So what else can one do in -30 temperatures during Ladakh in Winter? It was right after my Chadar trek and I knew I wanted to explore more of Ladakh to visit Nubra Valley and the highest motorable road in the world. This route was once constituted as the old silk route that borders on the Karakoram range.
As this incredible valley was only open to travellers in early 1994, inner line permits were needed for foreign nationals to visit the Nubra Valley. The problem with the inner line permits is that they would need a minimum of two to get access to Nubra.
If you're a foreigner and travelling alone, chances are you would need to get to Leh and find another foreigner to team up with. Luck was on my side because 1) I can pass of as an Indian and 2) the person I was travelling with was a local and usually one person would be needed to fill up the form.
I encourage others to not try this unless they can pass off as an Indian and is desperate. As I had little choice and was travelling in Ladakh in winters and it was off-peak season, to find a tourist was like trying to find a needle in a hay stack.
So documents were all sorted and we took a shared jeep costing about Rs 1500 with an estimate time of 5 hours. The plan was to be in Nubra Valley for two days and it was going to be an incredibly short stay but I wanted to make the most out of it, and I knew the entire stretch in this weather was going to be super hard due to the heavy snowfall, but it was still quite an adventure. Much respect to our jeep driver who manoeuvred the truck like a pro in the winters in Ladakh.
A Journey Through The Highest Motorable Road In the World in Winter in Ladakh
Day 1 - Nubra Valley to Khardung La Village & Diskit
An incredibly bumpy ride laden with old Hindi music of songs which I have never heard before during the jeep ride made it for quite an adventure for a winter episode in Ladakh. Hours later we reached South Pullu, where we had to show the documents at the army camp and we also noticed that most trucks had chains around the wheels of the truck to tackle slippery roads.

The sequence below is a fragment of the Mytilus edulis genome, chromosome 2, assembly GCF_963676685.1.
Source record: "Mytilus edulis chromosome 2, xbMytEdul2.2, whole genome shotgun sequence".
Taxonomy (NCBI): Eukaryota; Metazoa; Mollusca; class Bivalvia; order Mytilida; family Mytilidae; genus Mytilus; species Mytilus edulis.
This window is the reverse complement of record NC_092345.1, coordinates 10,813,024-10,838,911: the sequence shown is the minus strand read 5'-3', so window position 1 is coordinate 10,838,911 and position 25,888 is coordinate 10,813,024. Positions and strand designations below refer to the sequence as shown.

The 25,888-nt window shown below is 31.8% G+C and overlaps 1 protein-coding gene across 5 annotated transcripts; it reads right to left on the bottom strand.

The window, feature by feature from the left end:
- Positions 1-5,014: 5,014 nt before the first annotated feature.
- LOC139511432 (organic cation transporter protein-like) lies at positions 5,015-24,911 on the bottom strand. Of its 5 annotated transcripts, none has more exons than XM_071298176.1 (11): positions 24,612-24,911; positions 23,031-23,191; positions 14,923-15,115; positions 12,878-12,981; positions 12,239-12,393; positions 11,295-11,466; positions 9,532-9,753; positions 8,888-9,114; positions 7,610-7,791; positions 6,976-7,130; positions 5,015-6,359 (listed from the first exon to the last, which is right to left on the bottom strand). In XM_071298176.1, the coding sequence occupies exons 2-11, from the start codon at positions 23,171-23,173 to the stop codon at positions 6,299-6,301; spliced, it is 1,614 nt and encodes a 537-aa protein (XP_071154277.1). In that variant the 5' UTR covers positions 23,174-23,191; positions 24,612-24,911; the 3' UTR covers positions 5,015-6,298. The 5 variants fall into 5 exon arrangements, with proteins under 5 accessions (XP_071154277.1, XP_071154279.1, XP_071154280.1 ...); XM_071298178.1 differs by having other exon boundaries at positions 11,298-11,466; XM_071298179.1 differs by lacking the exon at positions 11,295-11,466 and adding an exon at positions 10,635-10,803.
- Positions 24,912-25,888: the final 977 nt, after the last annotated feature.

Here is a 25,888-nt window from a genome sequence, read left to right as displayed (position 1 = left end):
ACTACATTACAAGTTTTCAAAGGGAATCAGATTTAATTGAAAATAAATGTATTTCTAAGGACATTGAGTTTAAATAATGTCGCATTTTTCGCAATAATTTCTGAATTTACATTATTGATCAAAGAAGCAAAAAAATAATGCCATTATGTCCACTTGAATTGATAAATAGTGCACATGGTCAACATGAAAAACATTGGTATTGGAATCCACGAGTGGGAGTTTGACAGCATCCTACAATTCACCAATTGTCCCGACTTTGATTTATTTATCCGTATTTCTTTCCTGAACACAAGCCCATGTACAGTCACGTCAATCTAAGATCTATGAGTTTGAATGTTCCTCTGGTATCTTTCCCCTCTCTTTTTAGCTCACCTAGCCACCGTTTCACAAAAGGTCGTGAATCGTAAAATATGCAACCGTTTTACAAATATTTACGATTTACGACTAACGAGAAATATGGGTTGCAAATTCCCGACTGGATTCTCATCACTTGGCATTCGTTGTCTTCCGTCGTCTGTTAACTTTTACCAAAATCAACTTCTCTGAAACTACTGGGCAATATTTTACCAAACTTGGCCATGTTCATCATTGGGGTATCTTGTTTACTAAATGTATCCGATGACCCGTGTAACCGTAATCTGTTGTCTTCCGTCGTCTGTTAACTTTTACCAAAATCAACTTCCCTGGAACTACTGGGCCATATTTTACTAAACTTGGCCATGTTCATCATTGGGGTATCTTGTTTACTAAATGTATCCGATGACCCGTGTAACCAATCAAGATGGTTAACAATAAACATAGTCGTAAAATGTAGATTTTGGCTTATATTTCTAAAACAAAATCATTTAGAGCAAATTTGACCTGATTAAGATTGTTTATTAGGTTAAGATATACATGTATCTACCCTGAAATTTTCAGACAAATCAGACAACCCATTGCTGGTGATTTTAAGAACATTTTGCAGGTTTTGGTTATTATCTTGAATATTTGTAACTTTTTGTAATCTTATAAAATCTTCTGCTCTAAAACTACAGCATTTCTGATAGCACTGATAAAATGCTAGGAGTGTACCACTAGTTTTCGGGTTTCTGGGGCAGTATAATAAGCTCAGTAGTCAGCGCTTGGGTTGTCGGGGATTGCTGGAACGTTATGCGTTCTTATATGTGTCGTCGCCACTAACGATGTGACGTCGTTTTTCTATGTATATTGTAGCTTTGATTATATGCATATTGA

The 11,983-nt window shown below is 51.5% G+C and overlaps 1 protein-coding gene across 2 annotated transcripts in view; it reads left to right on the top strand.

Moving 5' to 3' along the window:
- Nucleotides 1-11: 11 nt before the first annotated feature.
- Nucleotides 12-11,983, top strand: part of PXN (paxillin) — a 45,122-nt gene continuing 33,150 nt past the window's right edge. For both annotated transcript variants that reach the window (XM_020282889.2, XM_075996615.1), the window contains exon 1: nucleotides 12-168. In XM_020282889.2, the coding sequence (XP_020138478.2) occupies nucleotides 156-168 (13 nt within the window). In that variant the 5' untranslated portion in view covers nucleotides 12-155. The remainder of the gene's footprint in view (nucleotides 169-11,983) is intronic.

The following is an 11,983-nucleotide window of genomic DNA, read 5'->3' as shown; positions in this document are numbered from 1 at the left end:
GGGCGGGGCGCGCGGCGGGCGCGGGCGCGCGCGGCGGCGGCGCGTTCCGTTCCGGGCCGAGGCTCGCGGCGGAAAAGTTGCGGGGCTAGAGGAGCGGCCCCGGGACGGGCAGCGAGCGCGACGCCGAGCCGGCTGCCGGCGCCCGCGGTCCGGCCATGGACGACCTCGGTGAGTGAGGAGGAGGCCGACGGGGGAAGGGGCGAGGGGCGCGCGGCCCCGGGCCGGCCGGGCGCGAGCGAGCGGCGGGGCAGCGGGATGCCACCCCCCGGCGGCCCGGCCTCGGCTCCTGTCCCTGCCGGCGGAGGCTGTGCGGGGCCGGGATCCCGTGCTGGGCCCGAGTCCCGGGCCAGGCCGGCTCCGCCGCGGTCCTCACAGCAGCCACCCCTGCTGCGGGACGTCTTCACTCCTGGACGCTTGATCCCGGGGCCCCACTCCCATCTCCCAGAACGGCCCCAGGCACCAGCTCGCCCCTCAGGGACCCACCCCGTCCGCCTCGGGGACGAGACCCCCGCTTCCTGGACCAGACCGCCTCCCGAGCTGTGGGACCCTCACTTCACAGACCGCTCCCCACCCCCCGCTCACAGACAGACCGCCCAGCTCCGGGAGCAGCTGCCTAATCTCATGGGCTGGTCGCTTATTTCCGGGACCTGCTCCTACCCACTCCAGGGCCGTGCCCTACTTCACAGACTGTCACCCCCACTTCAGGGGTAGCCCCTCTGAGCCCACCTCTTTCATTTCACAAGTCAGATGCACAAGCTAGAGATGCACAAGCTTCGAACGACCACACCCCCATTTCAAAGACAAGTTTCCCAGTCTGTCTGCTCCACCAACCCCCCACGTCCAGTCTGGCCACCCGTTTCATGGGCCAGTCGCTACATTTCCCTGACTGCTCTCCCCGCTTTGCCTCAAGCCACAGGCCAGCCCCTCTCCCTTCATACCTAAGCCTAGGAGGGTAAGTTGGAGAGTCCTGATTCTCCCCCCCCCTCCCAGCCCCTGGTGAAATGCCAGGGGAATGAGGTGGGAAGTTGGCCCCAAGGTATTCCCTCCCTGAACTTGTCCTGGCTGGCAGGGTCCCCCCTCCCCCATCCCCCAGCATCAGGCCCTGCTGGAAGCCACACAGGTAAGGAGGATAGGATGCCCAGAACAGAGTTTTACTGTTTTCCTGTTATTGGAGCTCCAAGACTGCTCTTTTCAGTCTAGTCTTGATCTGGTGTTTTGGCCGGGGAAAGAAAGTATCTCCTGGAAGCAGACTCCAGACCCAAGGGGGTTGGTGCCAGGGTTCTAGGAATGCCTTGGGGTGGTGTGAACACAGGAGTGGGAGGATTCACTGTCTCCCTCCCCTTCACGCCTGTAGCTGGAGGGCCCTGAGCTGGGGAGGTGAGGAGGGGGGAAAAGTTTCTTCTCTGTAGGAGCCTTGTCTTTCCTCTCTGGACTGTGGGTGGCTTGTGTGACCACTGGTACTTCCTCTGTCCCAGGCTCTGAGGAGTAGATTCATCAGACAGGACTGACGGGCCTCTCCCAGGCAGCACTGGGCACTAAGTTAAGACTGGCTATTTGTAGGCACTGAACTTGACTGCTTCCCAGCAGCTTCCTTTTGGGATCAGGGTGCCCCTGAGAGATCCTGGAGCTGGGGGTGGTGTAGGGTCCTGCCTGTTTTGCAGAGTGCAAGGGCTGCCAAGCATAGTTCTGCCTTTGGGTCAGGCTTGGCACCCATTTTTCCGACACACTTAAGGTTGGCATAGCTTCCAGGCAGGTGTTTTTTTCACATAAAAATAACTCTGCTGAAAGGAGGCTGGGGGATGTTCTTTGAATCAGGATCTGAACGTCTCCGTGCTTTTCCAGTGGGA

We decided we would get down at Khardung La pass on our way back, and instead headed straight to Khardung Village for a break. Just 30km from Khardung La lies a small settlement with only a handful of tea shops and quite possibly the best maggie I had ever tasted in my life.
The best maggie and chai might have also been an exaggeration. After eating momos and thukpa for a week in Leh, any little spice or extra flavour was bound to win me over. Add in the views and the warm morning sun and friendly people, I really wanted to just savour every bit of that maggie. Winter in Ladakh is a special time.
An hour later we reached Diskit, which is the main town of Nubra Valley and home to the oldest monastery known to be in existence for about 600 years. The landscapes had changed quickly from snowy mountain tops to a large arid desert town with minimal to zero activity. There was stillness in the air and we could hear the Tibetan chants from the Diskit Gompa which was perched high up on the hill.
Getting a place to stay here prove to be very difficult in Winter in Ladakh as it was not season time, and many homestays and hotels were shut or in renovation in Ladakh. We walked and walked for 2 hours atleast to find a place, and soon found one closest to the Diskit Gompa which we intended to visit that day.
A buddhist festival was on-going at that time which involves a 3 day trek where locals take a couple of steps, fold their hands to pray to the gods above, lie on the ground, stretch their hands and chant a little prayer. This involves women, men and even children. I don't think I could muster the energy to do what they did in loose gravel and for 3 continuous days.